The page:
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The Tamar Bridge is a major road bridge at Saltash in southwest England carrying traffic between Cornwall and Devon. When it opened in 1961 it was the longest suspension bridge in the United Kingdom. In 2001 it became the world's first suspension bridge to be widened (from three to five lanes) using cantilevers, and the world's first bridge to undergo strengthening and widening work while remaining open to traffic. The five lanes are divided as follows: three lanes carry the A38 trunk road, the fourth is reserved for eastbound local traffic and the fifth for pedestrians and cyclists. Previously all traffic merged and shared the three lanes.
Construction of the Tamar Bridge began in July 1959. Before this, the lowest road crossing of the River Tamar was Gunnislake New Bridge at the village of Gunnislake. This seven-arched granite bridge was built in the early 16th century (c. 1520). It is still in use today but it is only wide enough to carry one lane of traffic. Before the Tamar Bridge was opened, most car drivers wishing to travel between Saltash (on the Cornish side) and the Devon city of Plymouth used car ferries. Today the Tamar Bridge carries approximately 40 000 vehicles every day. It is co-owned by Plymouth City Council and Cornwall Council, and is managed by the Tamar Bridge and Torpoint Ferry Joint Committee. A toll of GBP1.50 per car is charged when driving from Cornwall into Devon, although the price is halved using the electronic payment system. Motorcycles do not have to pay.
The Tamar Bridge is located above the Hamoaze, and runs parallel to Isambard Kingdom Brunel's Royal Albert Bridge (sometimes referred to as the Brunel Bridge) which opened in 1859 and is considered to be one of his greatest railway achievements. Both bridges offer wonderful views of the Tamar Valley and Tamar Estuary. The Tamar, Lynher and Tavy Valleys form one of England's thirty-seven Areas of Outstanding Natural Beauty.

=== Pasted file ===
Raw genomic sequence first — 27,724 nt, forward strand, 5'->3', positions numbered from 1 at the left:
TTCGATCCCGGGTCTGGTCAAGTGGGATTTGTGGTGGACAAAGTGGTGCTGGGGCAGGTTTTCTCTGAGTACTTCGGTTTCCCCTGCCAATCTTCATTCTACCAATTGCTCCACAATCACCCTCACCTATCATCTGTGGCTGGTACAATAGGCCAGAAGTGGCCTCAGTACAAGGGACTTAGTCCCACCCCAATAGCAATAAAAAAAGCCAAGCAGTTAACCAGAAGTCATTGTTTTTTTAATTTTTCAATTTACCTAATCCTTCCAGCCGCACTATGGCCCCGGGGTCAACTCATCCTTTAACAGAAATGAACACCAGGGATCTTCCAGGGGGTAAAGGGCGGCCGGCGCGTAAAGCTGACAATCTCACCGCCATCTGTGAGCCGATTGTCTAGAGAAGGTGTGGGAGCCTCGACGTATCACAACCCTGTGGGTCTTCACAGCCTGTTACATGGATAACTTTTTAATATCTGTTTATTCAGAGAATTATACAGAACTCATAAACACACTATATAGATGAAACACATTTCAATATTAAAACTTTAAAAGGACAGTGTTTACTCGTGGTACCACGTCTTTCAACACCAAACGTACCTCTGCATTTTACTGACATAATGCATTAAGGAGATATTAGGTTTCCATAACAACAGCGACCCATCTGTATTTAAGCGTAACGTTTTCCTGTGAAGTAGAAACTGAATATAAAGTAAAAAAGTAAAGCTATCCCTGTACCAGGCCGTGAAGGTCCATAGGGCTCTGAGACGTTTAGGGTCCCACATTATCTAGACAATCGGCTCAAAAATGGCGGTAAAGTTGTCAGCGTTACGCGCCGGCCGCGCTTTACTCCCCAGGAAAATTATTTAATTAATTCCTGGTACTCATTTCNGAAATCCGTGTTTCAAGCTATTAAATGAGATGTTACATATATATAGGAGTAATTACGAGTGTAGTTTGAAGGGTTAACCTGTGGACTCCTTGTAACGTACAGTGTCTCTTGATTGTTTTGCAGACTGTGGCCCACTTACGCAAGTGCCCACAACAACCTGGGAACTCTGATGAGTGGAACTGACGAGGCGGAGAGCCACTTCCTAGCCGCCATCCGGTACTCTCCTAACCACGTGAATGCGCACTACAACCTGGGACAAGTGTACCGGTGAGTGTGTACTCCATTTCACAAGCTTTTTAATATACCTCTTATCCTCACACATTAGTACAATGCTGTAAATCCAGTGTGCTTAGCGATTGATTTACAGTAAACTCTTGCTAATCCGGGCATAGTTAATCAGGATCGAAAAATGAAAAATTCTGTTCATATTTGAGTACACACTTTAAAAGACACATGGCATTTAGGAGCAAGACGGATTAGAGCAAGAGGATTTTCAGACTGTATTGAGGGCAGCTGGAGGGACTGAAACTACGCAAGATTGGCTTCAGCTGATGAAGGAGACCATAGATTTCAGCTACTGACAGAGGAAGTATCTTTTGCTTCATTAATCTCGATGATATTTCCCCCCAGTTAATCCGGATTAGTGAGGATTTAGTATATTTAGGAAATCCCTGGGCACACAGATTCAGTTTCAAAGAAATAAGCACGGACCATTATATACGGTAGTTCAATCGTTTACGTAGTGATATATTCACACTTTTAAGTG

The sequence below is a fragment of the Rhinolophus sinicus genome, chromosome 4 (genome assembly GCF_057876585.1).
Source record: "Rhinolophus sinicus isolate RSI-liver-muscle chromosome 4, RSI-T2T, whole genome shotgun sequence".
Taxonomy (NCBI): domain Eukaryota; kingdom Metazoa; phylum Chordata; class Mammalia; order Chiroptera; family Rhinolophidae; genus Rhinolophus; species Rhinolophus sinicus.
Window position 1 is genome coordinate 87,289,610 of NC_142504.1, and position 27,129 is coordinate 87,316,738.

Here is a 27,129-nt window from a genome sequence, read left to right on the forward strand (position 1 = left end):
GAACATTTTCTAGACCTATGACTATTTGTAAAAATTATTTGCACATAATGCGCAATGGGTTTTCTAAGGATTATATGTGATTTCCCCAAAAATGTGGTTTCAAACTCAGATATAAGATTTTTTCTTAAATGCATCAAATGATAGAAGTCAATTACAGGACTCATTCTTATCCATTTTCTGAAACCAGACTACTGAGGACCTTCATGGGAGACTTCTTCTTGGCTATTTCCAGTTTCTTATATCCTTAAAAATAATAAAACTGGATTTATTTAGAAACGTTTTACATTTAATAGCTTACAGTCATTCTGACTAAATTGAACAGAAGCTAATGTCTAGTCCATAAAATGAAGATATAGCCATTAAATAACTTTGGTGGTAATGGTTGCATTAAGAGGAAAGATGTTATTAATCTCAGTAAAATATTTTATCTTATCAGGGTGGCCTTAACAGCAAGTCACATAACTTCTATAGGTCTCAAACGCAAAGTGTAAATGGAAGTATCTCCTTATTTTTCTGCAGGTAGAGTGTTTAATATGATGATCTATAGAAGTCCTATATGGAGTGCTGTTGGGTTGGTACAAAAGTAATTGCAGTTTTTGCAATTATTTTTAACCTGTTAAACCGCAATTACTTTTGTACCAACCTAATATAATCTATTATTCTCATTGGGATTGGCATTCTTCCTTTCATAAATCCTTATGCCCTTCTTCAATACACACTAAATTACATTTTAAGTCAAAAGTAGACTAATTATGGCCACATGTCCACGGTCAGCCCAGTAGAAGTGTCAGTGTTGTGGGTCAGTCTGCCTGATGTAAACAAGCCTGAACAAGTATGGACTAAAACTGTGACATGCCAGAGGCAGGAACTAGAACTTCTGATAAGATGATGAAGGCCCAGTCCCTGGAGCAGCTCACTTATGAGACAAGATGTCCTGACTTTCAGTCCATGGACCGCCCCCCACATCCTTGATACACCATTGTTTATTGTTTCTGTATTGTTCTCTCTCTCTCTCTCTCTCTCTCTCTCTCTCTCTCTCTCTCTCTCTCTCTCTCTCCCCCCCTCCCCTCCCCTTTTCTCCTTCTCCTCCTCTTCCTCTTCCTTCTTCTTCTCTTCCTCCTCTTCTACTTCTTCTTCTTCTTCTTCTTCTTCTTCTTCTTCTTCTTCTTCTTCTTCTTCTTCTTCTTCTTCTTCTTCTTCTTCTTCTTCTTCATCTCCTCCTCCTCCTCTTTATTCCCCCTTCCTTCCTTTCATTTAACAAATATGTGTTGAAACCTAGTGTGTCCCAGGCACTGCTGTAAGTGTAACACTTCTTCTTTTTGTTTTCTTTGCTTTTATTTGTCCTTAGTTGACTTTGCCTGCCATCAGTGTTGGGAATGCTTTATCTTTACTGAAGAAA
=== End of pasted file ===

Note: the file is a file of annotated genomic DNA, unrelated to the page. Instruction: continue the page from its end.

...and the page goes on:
In the 1950s (and for centuries before this) road users wishing to drive from Saltash to Plymouth had two main choices. They could take a long detour north either to Gunnislake New Bridge (a one-lane medieval bridge), or even further north to the land-link between Devon and Cornwall. Or they could cross the river by ferry. For centuries there was a ferry link between the two counties just downstream from the current bridge, but the ferries did not have sufficient capacity to transport large numbers of vehicles.
After failing to secure government funding for a new road bridge, Plymouth City Council and Cornwall County Council applied for permission to operate a toll bridge for which they received Royal assent in 1957.
The Tamar Bridge was the first major suspension bridge to be constructed in the UK after the Second World War. It was also the longest suspension bridge in the UK at that time. Its central span measures 335m (1100ft).
The bridge was constructed by Cleveland Bridge and Engineering Company, and building work began in July 1959. It had a concrete deck, and was capable of carrying lorries up to 38 tonnes. The construction cost over GBP1.5 million, and the bridge opened to traffic in October 1961. H.M. Queen Elizabeth, The Queen Mother officially opened the bridge on 26 April 1962.
The bridge was three lanes wide (until 2001, see below). Local traffic had to merge with traffic from the A38 trunk road, which runs from Bodmin in Cornwall to Mansfield in Nottinghamshire (approximately 300 miles (490 km)). The point at which the two streams of traffic merged to cross the bridge into Devon was a notorious accident black spot.
In 1961, approximately 4000 vehicles used the Tamar Bridge each day. This had dramatically increased by 1990s. In 1998 the hourly rate during the morning rush hour was 2500 vehicles. The average weekday saw 38 200 vehicles cross the bridge and the summer weekday flow was even higher at 42 900 (the Tamar Bridge is an important tourist route into Cornwall). In contrast, the Torpoint ferry link could transport a maximum of 300 vehicles per hour. The Torpoint Ferries operate between the Cornish town of Torpoint and the Devon city of Plymouth; this is more southerly crossing than the Tamar Bridge, linking Torpoint and the Rame Peninsula to Devon. As such it is not in competition with the Tamar Bridge, in fact the Tamar Bridge and Torpoint Ferry Joint Committee manage the bridge, and revenue from its tolls subsidise the Torpoint ferries.
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